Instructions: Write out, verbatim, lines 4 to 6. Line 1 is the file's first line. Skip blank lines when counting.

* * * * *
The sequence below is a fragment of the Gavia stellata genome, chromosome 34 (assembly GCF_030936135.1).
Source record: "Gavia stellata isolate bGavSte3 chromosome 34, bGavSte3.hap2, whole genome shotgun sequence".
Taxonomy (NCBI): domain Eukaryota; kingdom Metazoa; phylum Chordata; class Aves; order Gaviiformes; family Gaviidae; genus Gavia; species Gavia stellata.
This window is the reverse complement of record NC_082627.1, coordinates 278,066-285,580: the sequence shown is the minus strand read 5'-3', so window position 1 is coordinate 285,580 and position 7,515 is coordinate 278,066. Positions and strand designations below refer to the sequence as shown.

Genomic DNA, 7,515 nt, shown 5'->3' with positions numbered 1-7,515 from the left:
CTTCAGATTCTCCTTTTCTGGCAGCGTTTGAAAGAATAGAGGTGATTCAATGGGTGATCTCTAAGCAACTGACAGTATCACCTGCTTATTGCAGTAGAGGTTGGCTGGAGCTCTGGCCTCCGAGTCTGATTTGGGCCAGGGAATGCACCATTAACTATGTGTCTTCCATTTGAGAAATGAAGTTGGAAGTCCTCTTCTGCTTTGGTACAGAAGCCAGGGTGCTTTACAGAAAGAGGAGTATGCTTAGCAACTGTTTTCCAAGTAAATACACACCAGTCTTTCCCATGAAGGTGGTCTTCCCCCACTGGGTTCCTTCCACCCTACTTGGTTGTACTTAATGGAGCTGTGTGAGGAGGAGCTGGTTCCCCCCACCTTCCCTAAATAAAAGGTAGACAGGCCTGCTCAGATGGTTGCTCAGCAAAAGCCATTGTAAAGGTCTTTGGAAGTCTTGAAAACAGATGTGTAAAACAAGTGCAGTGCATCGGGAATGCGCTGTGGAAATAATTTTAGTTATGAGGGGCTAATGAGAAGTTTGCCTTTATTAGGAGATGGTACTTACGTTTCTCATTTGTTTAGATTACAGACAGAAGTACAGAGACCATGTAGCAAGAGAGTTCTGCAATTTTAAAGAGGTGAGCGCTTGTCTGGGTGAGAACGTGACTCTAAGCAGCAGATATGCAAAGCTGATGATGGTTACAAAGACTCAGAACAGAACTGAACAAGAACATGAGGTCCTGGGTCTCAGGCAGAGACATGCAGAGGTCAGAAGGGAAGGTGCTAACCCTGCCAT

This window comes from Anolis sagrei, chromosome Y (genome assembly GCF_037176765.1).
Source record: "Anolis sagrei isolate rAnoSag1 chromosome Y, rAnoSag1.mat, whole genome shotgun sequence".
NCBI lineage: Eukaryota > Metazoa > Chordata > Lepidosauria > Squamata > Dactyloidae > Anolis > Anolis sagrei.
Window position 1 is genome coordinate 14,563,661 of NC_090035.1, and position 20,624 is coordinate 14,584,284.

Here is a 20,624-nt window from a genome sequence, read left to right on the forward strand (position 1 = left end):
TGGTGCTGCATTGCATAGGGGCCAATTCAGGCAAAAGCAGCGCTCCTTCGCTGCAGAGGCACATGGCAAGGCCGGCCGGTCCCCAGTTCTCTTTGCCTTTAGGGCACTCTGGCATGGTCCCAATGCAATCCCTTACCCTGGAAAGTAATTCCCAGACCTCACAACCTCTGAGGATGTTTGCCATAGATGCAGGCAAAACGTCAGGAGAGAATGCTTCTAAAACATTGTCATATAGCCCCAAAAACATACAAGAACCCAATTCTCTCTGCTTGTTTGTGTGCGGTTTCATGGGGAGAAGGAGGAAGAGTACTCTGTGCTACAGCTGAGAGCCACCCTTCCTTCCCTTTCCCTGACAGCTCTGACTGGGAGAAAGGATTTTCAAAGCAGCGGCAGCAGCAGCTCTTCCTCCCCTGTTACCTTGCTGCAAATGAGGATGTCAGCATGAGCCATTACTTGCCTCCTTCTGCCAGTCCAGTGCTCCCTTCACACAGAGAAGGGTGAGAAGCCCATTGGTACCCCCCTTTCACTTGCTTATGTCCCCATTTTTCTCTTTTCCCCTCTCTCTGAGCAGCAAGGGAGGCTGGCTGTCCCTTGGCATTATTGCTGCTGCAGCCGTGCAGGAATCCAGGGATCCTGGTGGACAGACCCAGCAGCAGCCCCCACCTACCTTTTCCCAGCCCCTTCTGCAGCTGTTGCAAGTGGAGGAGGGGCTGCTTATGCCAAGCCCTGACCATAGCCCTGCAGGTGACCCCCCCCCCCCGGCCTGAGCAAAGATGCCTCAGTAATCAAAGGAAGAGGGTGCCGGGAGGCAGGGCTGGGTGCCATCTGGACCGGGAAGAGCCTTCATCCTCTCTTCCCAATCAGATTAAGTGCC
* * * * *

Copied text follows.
This window is the reverse complement of record NC_082627.1, coordinates 278,066-285,580: the sequence shown is the minus strand read 5'-3', so window position 1 is coordinate 285,580 and position 7,515 is coordinate 278,066. Positions and strand designations below refer to the sequence as shown.

Genomic DNA, 7,515 nt, shown 5'->3' with positions numbered 1-7,515 from the left:
CTTCAGATTCTCCTTTTCTGGCAGCGTTTGAAAGAATAGAGGTGATTCAATGGGTGATCTCTAAGCAACTGACAGTATCACCTGCTTATTGCAGTAGAGGTTGGCTGGAGCTCTGGCCTCCGAGTCTGATTTGGGCCAGGGAATGCACCATTAACTATGTGTCTTCCATTTGAGAAATGAAGTTGGAAGTCCTCTTCTGCTTTGGTACAGAAGCCAGGGTGCTTTACAGAAAGAGGAGTATGCTTAGCAACTGTTTTCCAAGTAAATACACACCAGTCTTTCCCATGAAGGTGGTCTTCCCCCACTGGGTTCCTTCCACCCTACTTGGTTGTACTTAATGGAGCTGTGTGAGGAGGAGCTGGTTCCCCCCACCTTCCCTAAATAAAAGGTAGACAGGCCTGCTCAGATGGTTGCTCAGCAAAAGCCATTGTAAAGGTCTTTGGAAGTCTTGAAAACAGATGTGTAAAACAAGTGCAGTGCATCGGGAATGCGCTGTGGAAATAATTTTAGTTATGAGGGGCTAATGAGAAGTTTGCCTTTATTAGGAGATGGTACTTACGTTTCTCATTTGTTTAGATTACAGACAGAAGTACAGAGACCATGTAGCAAGAGAGTTCTGCAATTTTAAAGAGGTGAGCGCTTGTCTGGGTGAGAACGTGACTCTAAGCAGCAGATATGCAAAGCTGATGATGGTTACAAAGACTCAGAACAGAACTGAACAAGAACATGAGGTCCTGGGTCTCAGGCAGAGACATGCAGAGGTCAGAAGGGAAGGTGCTAACCCTGCCAT